In my previous post I challenged others to let go of the familiarity they held with cherished possessions. To put them on hold for a season. Though this wisdom certainly applies to places and things it runs contrary to maintaining relationships with the people we cherish.
Take my wife for example. If I disassociate myself from her, this would not have a desirable outcome. The same would hold true of my relationship with my children, devoted friends, and God.
When I let go of my familiarity with possessions, it frees me to focus on relationships. It serves to elevate relationships over possessions. That brings me back to the season of Lent, and why so many people choose to do without favorite objects, and focus on their relationship with God and the suffering Jesus endured for all our sakes.
Don’t let familiarity with a relationship you hold dear breed contempt. Instead disassociate yourself from anything that stands in the way.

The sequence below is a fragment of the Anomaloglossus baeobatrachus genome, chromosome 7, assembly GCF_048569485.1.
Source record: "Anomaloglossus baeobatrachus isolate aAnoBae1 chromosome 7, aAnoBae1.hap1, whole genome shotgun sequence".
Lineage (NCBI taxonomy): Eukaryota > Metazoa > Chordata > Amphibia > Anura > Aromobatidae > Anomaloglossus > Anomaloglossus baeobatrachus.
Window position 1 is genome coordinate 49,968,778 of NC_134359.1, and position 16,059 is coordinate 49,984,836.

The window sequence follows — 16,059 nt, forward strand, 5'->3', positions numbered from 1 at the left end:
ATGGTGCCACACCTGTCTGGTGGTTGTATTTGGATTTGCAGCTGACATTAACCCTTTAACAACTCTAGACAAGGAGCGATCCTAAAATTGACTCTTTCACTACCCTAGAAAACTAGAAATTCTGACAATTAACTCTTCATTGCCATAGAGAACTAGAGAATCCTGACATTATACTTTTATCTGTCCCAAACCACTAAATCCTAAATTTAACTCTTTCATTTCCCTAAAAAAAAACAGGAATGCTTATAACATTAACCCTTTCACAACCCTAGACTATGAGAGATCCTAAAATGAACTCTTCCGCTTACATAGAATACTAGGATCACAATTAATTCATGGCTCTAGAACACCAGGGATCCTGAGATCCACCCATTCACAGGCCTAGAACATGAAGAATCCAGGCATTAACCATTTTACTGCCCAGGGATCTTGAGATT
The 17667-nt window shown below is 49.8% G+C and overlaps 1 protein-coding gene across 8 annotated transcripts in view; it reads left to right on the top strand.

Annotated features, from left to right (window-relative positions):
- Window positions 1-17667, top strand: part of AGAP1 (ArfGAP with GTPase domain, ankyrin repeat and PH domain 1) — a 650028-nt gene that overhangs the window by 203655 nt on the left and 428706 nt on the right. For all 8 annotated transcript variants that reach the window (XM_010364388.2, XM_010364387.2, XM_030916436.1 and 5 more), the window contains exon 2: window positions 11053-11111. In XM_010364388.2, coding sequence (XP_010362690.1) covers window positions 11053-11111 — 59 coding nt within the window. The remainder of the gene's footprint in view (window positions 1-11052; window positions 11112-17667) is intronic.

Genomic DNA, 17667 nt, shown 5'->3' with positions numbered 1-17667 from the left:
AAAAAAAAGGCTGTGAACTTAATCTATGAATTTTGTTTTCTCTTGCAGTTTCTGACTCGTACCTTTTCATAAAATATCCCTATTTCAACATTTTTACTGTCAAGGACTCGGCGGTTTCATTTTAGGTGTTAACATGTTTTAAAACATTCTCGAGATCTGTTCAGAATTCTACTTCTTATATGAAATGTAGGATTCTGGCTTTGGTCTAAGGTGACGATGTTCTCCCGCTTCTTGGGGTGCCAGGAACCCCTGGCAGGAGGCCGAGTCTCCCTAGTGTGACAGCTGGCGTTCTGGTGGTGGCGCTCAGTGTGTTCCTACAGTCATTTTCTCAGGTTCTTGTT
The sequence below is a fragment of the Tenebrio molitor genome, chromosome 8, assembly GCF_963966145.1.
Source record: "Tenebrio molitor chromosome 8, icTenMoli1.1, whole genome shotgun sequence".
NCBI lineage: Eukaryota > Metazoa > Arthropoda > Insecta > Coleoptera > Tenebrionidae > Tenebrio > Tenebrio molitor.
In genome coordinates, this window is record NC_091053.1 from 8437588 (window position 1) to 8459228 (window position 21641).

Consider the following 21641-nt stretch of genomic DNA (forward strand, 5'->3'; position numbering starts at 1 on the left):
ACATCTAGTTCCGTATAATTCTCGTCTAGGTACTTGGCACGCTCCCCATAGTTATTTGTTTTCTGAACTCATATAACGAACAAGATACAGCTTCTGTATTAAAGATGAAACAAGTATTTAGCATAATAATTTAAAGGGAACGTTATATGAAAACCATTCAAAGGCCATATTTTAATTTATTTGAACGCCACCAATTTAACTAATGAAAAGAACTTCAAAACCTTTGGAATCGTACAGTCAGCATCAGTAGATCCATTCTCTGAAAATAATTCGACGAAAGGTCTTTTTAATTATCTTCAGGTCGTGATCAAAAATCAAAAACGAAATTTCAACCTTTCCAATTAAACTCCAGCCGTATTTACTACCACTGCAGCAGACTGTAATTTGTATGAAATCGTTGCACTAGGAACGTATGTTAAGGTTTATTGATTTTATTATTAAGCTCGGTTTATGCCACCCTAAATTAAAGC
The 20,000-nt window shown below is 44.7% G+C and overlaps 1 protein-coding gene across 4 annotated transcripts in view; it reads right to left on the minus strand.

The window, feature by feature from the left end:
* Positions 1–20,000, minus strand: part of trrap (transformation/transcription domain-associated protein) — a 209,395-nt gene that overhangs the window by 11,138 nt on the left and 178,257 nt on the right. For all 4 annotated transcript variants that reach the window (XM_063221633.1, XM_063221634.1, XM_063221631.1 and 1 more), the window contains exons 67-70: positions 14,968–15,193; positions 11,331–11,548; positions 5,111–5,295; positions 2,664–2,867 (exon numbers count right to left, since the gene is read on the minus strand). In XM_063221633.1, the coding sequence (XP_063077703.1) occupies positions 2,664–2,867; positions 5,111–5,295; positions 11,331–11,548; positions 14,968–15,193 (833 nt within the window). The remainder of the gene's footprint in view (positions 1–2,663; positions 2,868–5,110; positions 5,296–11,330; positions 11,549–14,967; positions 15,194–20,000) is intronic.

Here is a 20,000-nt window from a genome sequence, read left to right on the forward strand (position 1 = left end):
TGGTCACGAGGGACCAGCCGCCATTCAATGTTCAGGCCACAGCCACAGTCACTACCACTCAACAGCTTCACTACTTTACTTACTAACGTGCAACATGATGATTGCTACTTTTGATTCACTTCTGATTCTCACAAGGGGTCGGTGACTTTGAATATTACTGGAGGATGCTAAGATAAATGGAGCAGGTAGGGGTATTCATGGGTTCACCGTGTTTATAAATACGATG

In the beginning I spotted you. Was it because we were in the same place at precisely the same time? There had to be more to it than that. Something about you was different. Something about you caught my attention. Was it your kind eyes, or the happiness you seemed to carry with you like a bouquet of flowers–perhaps it was.
It could have ended there; two people who shared a glance. But it didn’t. I reached out with a polite word, or two, and you responded. We engaged in conversation, nothing profound. Did time seem to lose its meaning for an instant? Did we make a connection–it seemed unlikely.
In the days that followed we encountered each another several times. Was it a coincidence, or did we run in the same social circles? It’s funny I never noticed you before–I found that interesting.
I was curious to know more about you. Something about you mattered to me. My heart was warmed when I discovered that I mattered to you. I decided to trust you. I let you see the real me, not the polite pasted on version of me I use to impress others. You had a way of drawing out the essence of me. Our two separate life stories began to overlap. We were–friends.
As time went on, I felt at home being with you. Home was now–us.